This past weekend I hosted a screening of The Vanishing Oath and was fortunate to meet the director, Ryan Flesher, MD. Face-to-face, he was upbeat and passionate about film and music and his current topic of physician burnout, which contrasts with his portrayal in the film. (His documentary tackles a tough topic, so it is no wonder he is less than cheerful in it.) He was brimming with ideas on how to expose a side of the healthcare story nobody wanted to tell and which most of the public think they don’t want to hear. Dr. Flesher is observant and a good listener, too, which I imagine is essential to documentary-making, as well as doctoring.
The topic of physician disillusionment came up in the Q&A’s after the screenings and also in a conversation I had with Dr. Flesher. For years, doctors-to-be are in an idealistic bubble of medical education. I felt that not only could The Vanishing Oath educate the public regarding some of the interference in the doctor-patient relationship, but that it could also help medical trainees be more realistic about their career path. Dr. Flesher made the point that, in some ways, medical students and residents have to be idealistic. “They have to be.”
Do they have to be? This idea has been mulling around in my brain since then. It seems that the very thing that contributes to physician burnout is the very same thing that makes a well-meaning 17- or 18-year-old with little knowledge of the world decide to become a physician. Idealism or a sort of delusion must be a necessary factor in a doctor-in-training’s ability to endure – in the words of a friend – “the abuses of medical education.” Would anyone in her right mind sacrifice seven+ years of her youth taking endless tests (some 8 hours long), being demeaned at times by attendings, nurses, and some patients (yes, patients, too), and amassing around $200,000 in debt by the time she is just starting residency? A smart, cost-aware person would pass and might choose an easier path with work-life balance and financial success in another field, such as becoming a CRNA.
However, I suspect that we, as a society, do not actually want the kind of doctors who are “doing the math.” We subconsciously expect our doctors to be selfless in every sense, foregoing relationships (check), social life (check), family life (delayed), money (check – in primary care). We don’t really want the kind of doctor who is thinking in dollars and cents for himself. We would have had a lot more self-serving physicians and an even bigger healthcare crisis if that were the case. Shortly after I completed my residency, some non-medical business-minded relatives urged me to get my own practice and to buy an MRI machine. Why? So I could run a bunch of unnecessary scans and reap the profit? Needless to say, the dollar signs didn’t sway me from my morals.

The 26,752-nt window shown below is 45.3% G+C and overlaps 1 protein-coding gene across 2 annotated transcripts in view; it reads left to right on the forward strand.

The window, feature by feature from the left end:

Interestingly, I found that medical residents were among those who were the least moved by the description of The Vanishing Oath, which touches on why some doctors are leaving clinical practice. And now I understand. These are individuals about to graduate from residency. They are not only still in the bubble, but they are also moving towards the light at the end of a very long tunnel. Unfortunately, for some individuals, it is more like a mirage in the desert. As physician burnout occurs earlier and earlier in the current U.S. healthcare system, Dr. Flesher’s film could be a great starting point for discussion on how one might deal with it if it happens.
Perhaps, in some ways, it is best that doctors start out in a bubble of idealism, knowing very little about the business and reality of practicing medicine. The bubble has to stay intact in order to survive the process of medical education.
Dear American politicians,
Please be kind to your idealistic physicians who, without much business sense, decided to stick it out on a grueling path that just doesn’t add up in today’s economy. Be kind for they care for your children, your parents, and you.